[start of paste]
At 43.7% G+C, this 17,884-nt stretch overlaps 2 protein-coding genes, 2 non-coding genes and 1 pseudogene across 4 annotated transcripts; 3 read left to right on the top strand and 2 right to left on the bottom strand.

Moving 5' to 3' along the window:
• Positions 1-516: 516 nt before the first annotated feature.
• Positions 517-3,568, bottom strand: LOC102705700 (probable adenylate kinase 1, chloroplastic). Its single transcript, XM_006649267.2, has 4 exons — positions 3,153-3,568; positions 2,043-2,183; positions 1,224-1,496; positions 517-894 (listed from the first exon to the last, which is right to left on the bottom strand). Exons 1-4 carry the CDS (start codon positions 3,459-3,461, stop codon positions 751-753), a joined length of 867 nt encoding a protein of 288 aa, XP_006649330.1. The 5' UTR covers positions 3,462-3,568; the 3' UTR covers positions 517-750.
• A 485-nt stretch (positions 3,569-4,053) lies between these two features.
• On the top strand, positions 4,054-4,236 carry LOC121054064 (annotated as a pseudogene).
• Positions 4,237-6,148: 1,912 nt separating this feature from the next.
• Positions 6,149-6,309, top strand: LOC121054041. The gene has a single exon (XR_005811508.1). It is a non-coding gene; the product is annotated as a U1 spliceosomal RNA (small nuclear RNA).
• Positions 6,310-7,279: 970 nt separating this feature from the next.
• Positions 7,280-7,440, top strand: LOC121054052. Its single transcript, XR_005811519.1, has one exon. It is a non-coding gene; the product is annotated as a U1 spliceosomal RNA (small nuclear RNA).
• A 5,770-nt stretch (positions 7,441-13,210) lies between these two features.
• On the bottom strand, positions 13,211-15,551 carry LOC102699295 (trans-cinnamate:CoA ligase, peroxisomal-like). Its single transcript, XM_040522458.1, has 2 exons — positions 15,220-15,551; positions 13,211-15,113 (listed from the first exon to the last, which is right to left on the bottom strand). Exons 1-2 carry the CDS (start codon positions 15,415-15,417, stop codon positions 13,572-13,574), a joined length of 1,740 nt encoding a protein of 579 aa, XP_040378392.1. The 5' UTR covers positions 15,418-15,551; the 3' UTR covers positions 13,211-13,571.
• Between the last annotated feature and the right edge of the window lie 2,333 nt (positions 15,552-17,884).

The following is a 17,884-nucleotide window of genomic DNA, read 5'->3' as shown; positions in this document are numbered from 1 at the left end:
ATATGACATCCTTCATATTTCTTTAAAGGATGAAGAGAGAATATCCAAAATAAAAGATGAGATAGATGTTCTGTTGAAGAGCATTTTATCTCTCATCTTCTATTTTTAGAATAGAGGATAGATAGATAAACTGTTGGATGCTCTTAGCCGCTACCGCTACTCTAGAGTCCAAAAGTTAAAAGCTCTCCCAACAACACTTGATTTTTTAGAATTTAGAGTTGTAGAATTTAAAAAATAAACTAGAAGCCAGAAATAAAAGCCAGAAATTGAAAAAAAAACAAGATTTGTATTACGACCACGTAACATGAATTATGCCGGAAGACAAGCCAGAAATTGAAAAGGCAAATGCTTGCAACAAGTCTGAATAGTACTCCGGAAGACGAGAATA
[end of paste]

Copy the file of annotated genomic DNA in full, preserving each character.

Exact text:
At 43.7% G+C, this 17,884-nt stretch overlaps 2 protein-coding genes, 2 non-coding genes and 1 pseudogene across 4 annotated transcripts; 3 read left to right on the top strand and 2 right to left on the bottom strand.

Moving 5' to 3' along the window:
• Positions 1-516: 516 nt before the first annotated feature.
• Positions 517-3,568, bottom strand: LOC102705700 (probable adenylate kinase 1, chloroplastic). Its single transcript, XM_006649267.2, has 4 exons — positions 3,153-3,568; positions 2,043-2,183; positions 1,224-1,496; positions 517-894 (listed from the first exon to the last, which is right to left on the bottom strand). Exons 1-4 carry the CDS (start codon positions 3,459-3,461, stop codon positions 751-753), a joined length of 867 nt encoding a protein of 288 aa, XP_006649330.1. The 5' UTR covers positions 3,462-3,568; the 3' UTR covers positions 517-750.
• A 485-nt stretch (positions 3,569-4,053) lies between these two features.
• On the top strand, positions 4,054-4,236 carry LOC121054064 (annotated as a pseudogene).
• Positions 4,237-6,148: 1,912 nt separating this feature from the next.
• Positions 6,149-6,309, top strand: LOC121054041. The gene has a single exon (XR_005811508.1). It is a non-coding gene; the product is annotated as a U1 spliceosomal RNA (small nuclear RNA).
• Positions 6,310-7,279: 970 nt separating this feature from the next.
• Positions 7,280-7,440, top strand: LOC121054052. Its single transcript, XR_005811519.1, has one exon. It is a non-coding gene; the product is annotated as a U1 spliceosomal RNA (small nuclear RNA).
• A 5,770-nt stretch (positions 7,441-13,210) lies between these two features.
• On the bottom strand, positions 13,211-15,551 carry LOC102699295 (trans-cinnamate:CoA ligase, peroxisomal-like). Its single transcript, XM_040522458.1, has 2 exons — positions 15,220-15,551; positions 13,211-15,113 (listed from the first exon to the last, which is right to left on the bottom strand). Exons 1-2 carry the CDS (start codon positions 15,415-15,417, stop codon positions 13,572-13,574), a joined length of 1,740 nt encoding a protein of 579 aa, XP_040378392.1. The 5' UTR covers positions 15,418-15,551; the 3' UTR covers positions 13,211-13,571.
• Between the last annotated feature and the right edge of the window lie 2,333 nt (positions 15,552-17,884).

The following is a 17,884-nucleotide window of genomic DNA, read 5'->3' as shown; positions in this document are numbered from 1 at the left end:
ATATGACATCCTTCATATTTCTTTAAAGGATGAAGAGAGAATATCCAAAATAAAAGATGAGATAGATGTTCTGTTGAAGAGCATTTTATCTCTCATCTTCTATTTTTAGAATAGAGGATAGATAGATAAACTGTTGGATGCTCTTAGCCGCTACCGCTACTCTAGAGTCCAAAAGTTAAAAGCTCTCCCAACAACACTTGATTTTTTAGAATTTAGAGTTGTAGAATTTAAAAAATAAACTAGAAGCCAGAAATAAAAGCCAGAAATTGAAAAAAAAACAAGATTTGTATTACGACCACGTAACATGAATTATGCCGGAAGACAAGCCAGAAATTGAAAAGGCAAATGCTTGCAACAAGTCTGAATAGTACTCCGGAAGACGAGAATA